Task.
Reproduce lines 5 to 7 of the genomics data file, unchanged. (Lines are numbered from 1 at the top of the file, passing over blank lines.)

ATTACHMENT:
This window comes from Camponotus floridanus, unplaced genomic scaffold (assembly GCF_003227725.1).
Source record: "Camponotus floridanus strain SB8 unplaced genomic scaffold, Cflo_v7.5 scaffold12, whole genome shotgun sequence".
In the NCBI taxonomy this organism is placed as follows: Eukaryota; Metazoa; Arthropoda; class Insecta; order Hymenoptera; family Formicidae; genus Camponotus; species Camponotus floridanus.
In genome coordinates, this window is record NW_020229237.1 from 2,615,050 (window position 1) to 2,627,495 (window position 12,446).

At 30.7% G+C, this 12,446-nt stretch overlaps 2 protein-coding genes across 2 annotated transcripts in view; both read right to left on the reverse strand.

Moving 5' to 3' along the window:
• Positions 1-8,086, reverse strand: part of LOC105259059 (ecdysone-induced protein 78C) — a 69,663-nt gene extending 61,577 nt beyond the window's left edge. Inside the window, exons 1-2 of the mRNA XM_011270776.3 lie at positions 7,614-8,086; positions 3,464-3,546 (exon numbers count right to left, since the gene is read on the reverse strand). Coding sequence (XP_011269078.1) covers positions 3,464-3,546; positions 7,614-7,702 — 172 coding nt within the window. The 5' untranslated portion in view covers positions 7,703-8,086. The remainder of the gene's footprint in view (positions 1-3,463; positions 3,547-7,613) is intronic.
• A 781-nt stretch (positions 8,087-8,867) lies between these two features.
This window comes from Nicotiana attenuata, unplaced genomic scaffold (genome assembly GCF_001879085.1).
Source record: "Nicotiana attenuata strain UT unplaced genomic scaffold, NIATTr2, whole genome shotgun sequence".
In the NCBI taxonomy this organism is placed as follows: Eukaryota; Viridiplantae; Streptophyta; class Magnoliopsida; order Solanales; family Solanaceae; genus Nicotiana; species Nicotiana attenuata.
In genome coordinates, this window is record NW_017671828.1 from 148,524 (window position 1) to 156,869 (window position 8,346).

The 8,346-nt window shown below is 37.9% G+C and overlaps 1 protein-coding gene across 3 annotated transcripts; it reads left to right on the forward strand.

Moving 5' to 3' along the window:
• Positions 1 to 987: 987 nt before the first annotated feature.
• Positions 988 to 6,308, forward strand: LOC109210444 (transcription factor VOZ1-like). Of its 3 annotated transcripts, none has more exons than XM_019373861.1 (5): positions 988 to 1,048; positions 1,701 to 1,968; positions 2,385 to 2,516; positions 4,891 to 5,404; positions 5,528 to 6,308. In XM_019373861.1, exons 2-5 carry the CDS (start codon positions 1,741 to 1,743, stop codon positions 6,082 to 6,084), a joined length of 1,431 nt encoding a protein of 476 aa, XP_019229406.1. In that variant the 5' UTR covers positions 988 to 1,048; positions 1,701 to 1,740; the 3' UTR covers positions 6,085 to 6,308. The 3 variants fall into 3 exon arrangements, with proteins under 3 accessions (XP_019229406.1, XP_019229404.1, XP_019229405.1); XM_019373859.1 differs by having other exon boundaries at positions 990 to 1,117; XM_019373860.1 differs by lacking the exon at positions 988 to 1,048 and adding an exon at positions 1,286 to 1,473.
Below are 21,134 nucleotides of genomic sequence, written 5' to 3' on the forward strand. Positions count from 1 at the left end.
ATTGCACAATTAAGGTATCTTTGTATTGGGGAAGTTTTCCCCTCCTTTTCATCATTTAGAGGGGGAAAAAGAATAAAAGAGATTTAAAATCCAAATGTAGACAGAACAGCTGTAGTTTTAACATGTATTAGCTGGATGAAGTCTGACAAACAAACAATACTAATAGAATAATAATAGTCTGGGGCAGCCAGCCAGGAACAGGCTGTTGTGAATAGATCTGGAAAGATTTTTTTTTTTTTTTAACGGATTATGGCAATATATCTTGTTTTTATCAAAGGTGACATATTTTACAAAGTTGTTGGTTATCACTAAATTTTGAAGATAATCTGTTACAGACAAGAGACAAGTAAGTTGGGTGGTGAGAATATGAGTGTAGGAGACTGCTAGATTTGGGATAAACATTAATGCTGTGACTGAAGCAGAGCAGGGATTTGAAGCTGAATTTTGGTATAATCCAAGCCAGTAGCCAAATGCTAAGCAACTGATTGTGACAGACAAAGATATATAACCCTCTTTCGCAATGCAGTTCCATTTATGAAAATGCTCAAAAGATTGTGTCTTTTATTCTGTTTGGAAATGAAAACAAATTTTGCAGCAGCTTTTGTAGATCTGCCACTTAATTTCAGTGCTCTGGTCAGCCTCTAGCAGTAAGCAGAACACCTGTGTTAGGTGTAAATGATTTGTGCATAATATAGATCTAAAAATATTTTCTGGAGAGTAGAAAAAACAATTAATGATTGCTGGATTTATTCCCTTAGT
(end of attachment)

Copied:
At 30.7% G+C, this 12,446-nt stretch overlaps 2 protein-coding genes across 2 annotated transcripts in view; both read right to left on the reverse strand.

Moving 5' to 3' along the window:
• Positions 1-8,086, reverse strand: part of LOC105259059 (ecdysone-induced protein 78C) — a 69,663-nt gene extending 61,577 nt beyond the window's left edge. Inside the window, exons 1-2 of the mRNA XM_011270776.3 lie at positions 7,614-8,086; positions 3,464-3,546 (exon numbers count right to left, since the gene is read on the reverse strand). Coding sequence (XP_011269078.1) covers positions 3,464-3,546; positions 7,614-7,702 — 172 coding nt within the window. The 5' untranslated portion in view covers positions 7,703-8,086. The remainder of the gene's footprint in view (positions 1-3,463; positions 3,547-7,613) is intronic.